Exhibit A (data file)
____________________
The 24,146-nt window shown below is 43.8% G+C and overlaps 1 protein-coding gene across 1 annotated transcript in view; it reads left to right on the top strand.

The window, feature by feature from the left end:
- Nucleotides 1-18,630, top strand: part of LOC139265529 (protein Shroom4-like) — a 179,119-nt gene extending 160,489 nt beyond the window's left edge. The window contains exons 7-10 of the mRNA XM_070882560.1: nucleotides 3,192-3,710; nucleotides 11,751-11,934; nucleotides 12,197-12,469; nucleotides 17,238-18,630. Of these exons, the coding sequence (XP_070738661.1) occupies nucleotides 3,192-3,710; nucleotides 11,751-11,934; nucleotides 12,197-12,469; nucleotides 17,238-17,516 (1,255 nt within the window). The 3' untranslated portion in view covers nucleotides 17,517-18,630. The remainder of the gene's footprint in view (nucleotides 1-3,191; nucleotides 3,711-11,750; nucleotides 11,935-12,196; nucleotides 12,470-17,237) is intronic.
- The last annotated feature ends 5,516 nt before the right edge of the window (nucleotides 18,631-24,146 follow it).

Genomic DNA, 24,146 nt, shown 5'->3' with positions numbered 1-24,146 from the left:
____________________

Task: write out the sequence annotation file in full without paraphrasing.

The 24,146-nt window shown below is 43.8% G+C and overlaps 1 protein-coding gene across 1 annotated transcript in view; it reads left to right on the top strand.

The window, feature by feature from the left end:
- Nucleotides 1-18,630, top strand: part of LOC139265529 (protein Shroom4-like) — a 179,119-nt gene extending 160,489 nt beyond the window's left edge. The window contains exons 7-10 of the mRNA XM_070882560.1: nucleotides 3,192-3,710; nucleotides 11,751-11,934; nucleotides 12,197-12,469; nucleotides 17,238-18,630. Of these exons, the coding sequence (XP_070738661.1) occupies nucleotides 3,192-3,710; nucleotides 11,751-11,934; nucleotides 12,197-12,469; nucleotides 17,238-17,516 (1,255 nt within the window). The 3' untranslated portion in view covers nucleotides 17,517-18,630. The remainder of the gene's footprint in view (nucleotides 1-3,191; nucleotides 3,711-11,750; nucleotides 11,935-12,196; nucleotides 12,470-17,237) is intronic.
- The last annotated feature ends 5,516 nt before the right edge of the window (nucleotides 18,631-24,146 follow it).

Genomic DNA, 24,146 nt, shown 5'->3' with positions numbered 1-24,146 from the left: